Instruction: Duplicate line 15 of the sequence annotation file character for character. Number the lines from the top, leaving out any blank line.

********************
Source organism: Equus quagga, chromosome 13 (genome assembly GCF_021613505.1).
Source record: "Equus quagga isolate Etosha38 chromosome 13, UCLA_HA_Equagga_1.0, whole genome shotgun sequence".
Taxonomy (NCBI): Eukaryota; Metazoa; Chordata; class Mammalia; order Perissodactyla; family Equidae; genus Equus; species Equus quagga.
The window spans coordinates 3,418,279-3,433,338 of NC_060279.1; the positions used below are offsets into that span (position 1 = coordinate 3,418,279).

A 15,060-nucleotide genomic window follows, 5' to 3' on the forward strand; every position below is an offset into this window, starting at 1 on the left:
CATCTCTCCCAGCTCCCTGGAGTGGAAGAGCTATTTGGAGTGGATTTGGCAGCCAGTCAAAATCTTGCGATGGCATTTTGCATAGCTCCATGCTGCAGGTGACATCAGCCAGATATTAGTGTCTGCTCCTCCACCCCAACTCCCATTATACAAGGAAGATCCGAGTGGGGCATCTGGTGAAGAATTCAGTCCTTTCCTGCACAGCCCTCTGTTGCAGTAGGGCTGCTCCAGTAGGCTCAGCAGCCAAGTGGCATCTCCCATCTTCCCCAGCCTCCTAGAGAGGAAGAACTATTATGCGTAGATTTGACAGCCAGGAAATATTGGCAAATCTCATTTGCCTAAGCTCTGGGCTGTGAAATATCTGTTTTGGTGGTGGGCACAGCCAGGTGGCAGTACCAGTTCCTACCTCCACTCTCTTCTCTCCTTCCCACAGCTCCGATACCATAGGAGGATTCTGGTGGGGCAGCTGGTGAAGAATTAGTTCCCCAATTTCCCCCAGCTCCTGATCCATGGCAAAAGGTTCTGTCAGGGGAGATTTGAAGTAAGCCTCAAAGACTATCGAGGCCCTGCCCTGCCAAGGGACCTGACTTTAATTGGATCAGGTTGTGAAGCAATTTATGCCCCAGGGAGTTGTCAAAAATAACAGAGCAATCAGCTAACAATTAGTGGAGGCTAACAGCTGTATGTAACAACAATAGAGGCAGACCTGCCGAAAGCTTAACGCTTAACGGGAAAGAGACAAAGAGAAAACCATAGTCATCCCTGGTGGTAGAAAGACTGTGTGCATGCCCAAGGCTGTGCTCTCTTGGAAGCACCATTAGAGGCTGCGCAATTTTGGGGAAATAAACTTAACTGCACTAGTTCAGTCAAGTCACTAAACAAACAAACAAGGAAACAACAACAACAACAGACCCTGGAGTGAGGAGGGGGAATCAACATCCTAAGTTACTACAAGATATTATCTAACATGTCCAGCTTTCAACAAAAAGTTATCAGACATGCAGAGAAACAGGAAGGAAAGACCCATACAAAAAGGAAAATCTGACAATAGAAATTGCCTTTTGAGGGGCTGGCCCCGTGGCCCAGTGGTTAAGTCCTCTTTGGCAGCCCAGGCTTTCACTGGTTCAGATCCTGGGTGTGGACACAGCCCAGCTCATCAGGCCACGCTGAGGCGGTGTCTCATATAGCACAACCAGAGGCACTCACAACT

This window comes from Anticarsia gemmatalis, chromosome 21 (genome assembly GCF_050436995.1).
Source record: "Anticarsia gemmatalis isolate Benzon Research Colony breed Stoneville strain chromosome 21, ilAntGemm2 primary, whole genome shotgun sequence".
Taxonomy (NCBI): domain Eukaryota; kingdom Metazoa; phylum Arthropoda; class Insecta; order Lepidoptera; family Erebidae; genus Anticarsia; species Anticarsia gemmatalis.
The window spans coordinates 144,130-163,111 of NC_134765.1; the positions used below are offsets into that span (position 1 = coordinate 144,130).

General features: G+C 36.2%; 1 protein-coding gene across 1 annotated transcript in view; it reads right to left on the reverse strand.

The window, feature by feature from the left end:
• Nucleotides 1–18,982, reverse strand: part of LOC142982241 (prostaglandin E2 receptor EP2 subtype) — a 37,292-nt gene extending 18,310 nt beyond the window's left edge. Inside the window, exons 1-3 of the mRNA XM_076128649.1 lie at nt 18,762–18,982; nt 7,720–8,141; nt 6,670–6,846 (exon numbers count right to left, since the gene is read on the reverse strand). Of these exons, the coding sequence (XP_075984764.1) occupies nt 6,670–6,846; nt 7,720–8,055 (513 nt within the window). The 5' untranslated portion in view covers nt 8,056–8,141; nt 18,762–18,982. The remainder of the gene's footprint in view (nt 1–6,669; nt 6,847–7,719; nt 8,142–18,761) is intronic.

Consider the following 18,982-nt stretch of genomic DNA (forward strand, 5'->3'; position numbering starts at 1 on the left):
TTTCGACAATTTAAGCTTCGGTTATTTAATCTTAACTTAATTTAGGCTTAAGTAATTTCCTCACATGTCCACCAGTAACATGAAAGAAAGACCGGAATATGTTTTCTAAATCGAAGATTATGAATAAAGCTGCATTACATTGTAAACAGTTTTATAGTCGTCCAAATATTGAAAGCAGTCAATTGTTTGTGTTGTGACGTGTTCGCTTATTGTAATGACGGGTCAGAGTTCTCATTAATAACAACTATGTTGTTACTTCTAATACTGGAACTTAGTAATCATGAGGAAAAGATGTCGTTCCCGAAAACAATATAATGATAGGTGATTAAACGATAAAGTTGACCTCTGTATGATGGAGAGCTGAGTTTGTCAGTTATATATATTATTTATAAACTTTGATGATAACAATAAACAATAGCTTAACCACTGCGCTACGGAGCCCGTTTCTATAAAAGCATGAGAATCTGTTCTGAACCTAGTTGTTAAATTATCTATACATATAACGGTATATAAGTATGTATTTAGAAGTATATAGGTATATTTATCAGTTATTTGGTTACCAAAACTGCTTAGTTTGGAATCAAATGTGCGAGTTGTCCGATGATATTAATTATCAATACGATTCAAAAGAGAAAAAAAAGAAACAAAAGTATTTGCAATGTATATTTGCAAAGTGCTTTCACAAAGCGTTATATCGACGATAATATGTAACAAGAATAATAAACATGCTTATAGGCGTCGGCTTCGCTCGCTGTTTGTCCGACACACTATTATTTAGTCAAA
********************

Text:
TTTCGACAATTTAAGCTTCGGTTATTTAATCTTAACTTAATTTAGGCTTAAGTAATTTCCTCACATGTCCACCAGTAACATGAAAGAAAGACCGGAATATGTTTTCTAAATCGAAGATTATGAATAAAGCTGCATTACATTGTAAACAGTTTTATAGTCGTCCAAATATTGAAAGCAGTCAATTGTTTGTGTTGTGACGTGTTCGCTTATTGTAATGACGGGTCAGAGTTCTCATTAATAACAACTATGTTGTTACTTCTAATACTGGAACTTAGTAATCATGAGGAAAAGATGTCGTTCCCGAAAACAATATAATGATAGGTGATTAAACGATAAAGTTGACCTCTGTATGATGGAGAGCTGAGTTTGTCAGTTATATATATTATTTATAAACTTTGATGATAACAATAAACAATAGCTTAACCACTGCGCTACGGAGCCCGTTTCTATAAAAGCATGAGAATCTGTTCTGAACCTAGTTGTTAAATTATCTATACATATAACGGTATATAAGTATGTATTTAGAAGTATATAGGTATATTTATCAGTTATTTGGTTACCAAAACTGCTTAGTTTGGAATCAAATGTGCGAGTTGTCCGATGATATTAATTATCAATACGATTCAAAAGAGAAAAAAAAGAAACAAAAGTATTTGCAATGTATATTTGCAAAGTGCTTTCACAAAGCGTTATATCGACGATAATATGTAACAAGAATAATAAACATGCTTATAGGCGTCGGCTTCGCTCGCTGTTTGTCCGACACACTATTATTTAGTCAAA